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Construction & Design

Architects on front line in city’s effort to improve life for homeless through shelter design program

Alex Brito and Peter Bafitis, principals at RKTB

By Jackson Chen

Marvel comics’ Avengers may be this season’s big screen blockbusters, but it’s members of the city’s Shelter Repair Squad who are turning out to be the real-life heroes of hundreds of New Yorkers.

Instead of power punches and x-ray eyes, they have hammers, nails and good intentions to help turn around a system that’s been failing for years.

“Thanks to the Mayor’s revamped Shelter Repair Squad, we’re making progress transforming a haphazard shelter system that developed over many decades, redoubling inspections of our facilities and reducing violations by 87 percent in traditional shelters,” said Isaac McGinn, a spokesperson for the Department of Homeless Services (DHS).

“We’ve also allocated hundreds of millions of dollars to make major renovations improving shelter conditions that have built up due to years of disinvestment—and will continue making progress restoring our infrastructure as we turn the tide on this citywide challenge.”

On the front line of the assault on the city’s unprecedented homeless crisis are Peter Bafitis, and Alex Brito, principals at RKTB architectural firm which has been working with the DHS for the past four years improving conditions within a motley collection of shelters while working towards a standardized design for 90 new structures the city is planning to build.

Engaging architects to organize and lead upgrades of shelters — including many facilities closed due to code violations — is underway in cities from Seattle to Boston, where homelessness is on the rise. In New York City, for example, architects like Brito and Bafitis spend their days visiting shelters, determining critical work needed, and overseeing corrective actions by municipal officials and contractors. Their work accelerates the availability of needed shelters, say some advocates.

“Partnerships like these help meet rising demand for shelters by quickly, effectively resolving health and safety violations that may force a shelter to close its doors,” said Brito. “Our goal is to see them opened, safe and operational, as fast as possible.”

“Our company is one that had built its reputation on performing design services with a social consciousness to it,” Bafitis explained. “The work we tend to do revolves around social equity, affordable housing, homeless shelter design, supportive housing, community development, so aligning ourselves with DHS was something that was near and dear to us.”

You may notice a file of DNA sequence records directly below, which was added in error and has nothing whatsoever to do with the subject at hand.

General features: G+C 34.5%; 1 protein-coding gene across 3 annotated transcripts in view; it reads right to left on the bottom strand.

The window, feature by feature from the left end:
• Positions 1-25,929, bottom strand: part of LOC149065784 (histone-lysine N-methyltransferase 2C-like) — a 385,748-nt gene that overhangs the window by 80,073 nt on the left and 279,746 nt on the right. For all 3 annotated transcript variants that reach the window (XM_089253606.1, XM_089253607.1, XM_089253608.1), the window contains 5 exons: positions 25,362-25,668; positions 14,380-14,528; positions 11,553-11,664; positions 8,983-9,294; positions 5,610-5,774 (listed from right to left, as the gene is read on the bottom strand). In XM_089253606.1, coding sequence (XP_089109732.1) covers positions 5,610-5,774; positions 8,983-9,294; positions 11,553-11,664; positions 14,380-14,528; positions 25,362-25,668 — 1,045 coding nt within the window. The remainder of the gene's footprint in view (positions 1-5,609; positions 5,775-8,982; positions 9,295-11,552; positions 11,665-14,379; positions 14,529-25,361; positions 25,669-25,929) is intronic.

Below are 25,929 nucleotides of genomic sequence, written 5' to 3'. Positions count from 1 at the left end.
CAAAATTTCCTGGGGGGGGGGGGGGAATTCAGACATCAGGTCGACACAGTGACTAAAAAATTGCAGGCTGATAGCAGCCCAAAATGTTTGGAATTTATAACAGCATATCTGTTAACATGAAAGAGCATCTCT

But the RKTB architects soon discovered this was no easy task. Their work began with straightforward repair and renovation but has since evolved to include more inspections and code compliance actions. “The nature of the problem of homelessness is a long and complicated one,” Bafitis admitted. “When we started doing this, we quickly learned how convoluted the problem really is.”

“It could be something as simple as broken floor tiles that may become a tripping hazard, a light that’s not working properly, to windows that are not working and cause heat loss,” Brito said. “Some of these violations can turn into projects for the team at our offices here and we’ll go out and do further inspections.”

But one of the major causes of the difficulties in fixing shelters is the wide variety of buildings that house the homeless. Throughout the city, RKTB has worked on shelters that were previously armories, converted school buildings and apartment buildings that ranged in size from eight units to 192 units.

“When you go into a poorly-run shelter, it is heartbreaking because it doesn’t shelter the population it was designed to serve,” Bafitis said. “People understandably have issues and complain about it, but the converse is true, too, where a well-run shelter by a good provider is a joyous place to be.”

Acknowledging the growing problem, the city has committed to addressing homeless head-on with a five-year plan announced in 2017 to revamp the shelter system, called Turning the Tide on Homelessness. The plan would build the 90 new homeless shelters with on-site support services, while getting rid of 360 cluster sites and hotels used for the homeless.

For RKTB, one of the best ways to reform homeless shelters is having a standardized design for 90 new structures the city is planning to build. Bafitis said if the design was uniform with the same materials, same room sizes, and space for services, the costs of building and maintaining a shelter would be reduced.

Brito added that he expects future shelters to lean more towards a single-room occupancy design instead of apartments throughout a building. Single-room occupancy design offers private bedrooms but shared common spaces like kitchens and bathrooms, which would promote a small footprint and allow for more residents, Brito said.

RKTB has seen the results already with their work and said it was a testament to the power of public-private partnerships to address complex and daunting issues. Bafitis explained that it’s not often that governments can fund such repair and maintenance initiatives, so offering some profit to private companies is mutually beneficial. But choosing the right company makes all the difference, Bafitis said.

“I think it really works when the private entities, the not-for-profits and people like us really have a stake in the game, where this is their mission and their philosophy is an altruistic one,” Bafitis said. “Then that really works for everyone.”

According to DHS, new York City homelessness grew 115 percent between 1994 and 2014 as a result of many factors, including losing more than 150,000 rent-stabilized units, increasing rents and tighter vacancy rates.

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